Regina professor promotes transgender breastfeeding despite risks to baby

Research into the resources linked in Dr. Herani’s video reveals that this concept has been endorsed by organizations like La Leche League since at least 2014.

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Dr. Shela Herani, a nursing professor and International Board-Certified Lactation Consultant, is promoting the chemical induction of mammary secretions in transgender individuals. She refers to this initiative as "Breaking Barriers: Supporting LGBTQ+ Breastfeeding Journey".

In a video posted on her X and YouTube pages, Dr. Herani challenges what she describes as a "common misconception that only cisgender women can breastfeed." She argues that LGBTQ+ parents face discrimination and bias from healthcare providers, lactation consultants, and breastfeeding educators. According to her, with proper support, transgender individuals can breastfeed or chestfeed their babies.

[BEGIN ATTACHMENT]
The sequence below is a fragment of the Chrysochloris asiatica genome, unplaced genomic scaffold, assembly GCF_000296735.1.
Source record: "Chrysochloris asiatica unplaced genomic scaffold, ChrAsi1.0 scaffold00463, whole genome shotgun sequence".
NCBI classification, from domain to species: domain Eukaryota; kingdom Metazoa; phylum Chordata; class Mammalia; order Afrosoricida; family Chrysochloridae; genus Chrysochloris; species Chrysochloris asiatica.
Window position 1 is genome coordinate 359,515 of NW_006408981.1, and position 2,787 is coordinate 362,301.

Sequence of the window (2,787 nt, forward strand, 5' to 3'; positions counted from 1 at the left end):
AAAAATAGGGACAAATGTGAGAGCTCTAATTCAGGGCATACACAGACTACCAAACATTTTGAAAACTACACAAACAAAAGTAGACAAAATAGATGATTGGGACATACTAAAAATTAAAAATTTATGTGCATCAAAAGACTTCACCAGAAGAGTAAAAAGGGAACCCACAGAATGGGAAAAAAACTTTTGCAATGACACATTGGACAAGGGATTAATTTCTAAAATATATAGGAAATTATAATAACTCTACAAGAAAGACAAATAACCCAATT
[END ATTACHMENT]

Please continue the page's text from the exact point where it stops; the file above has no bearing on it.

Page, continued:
Research into the resources linked in Dr. Herani’s video reveals that this concept has been endorsed by organizations like La Leche League since at least 2014. La Leche League, once a strong advocate for traditional breastfeeding, now promotes the idea that "trans men, trans women, and non-binary individuals may choose to breastfeed or chestfeed their babies." They even use the term chestfeeding to be inclusive. The organization acknowledges that some trans individuals may experience gender dysphoria when breastfeeding, while others might choose to pump and bottle-feed their milk.

One protocol mentioned for inducing lactation in transgender individuals involves spironolactone, a drug produced by Pfizer. Pfizer has been explicit about the potential dangers of long-term exposure to spironolactone in infants.

Despite attempts to reach Dr. Herani for comment on the safety of using spironolactone for lactation induction, she has not responded. This lack of response is not surprising, given the potential risks involved. Long-term exposure to spironolactone could be hazardous to infants, raising serious ethical questions about prioritizing adult desires over child safety.

Using drugs like spironolactone to induce lactation in transgender individuals seems to put the ego and emotional needs of adults above the health and welfare of children.

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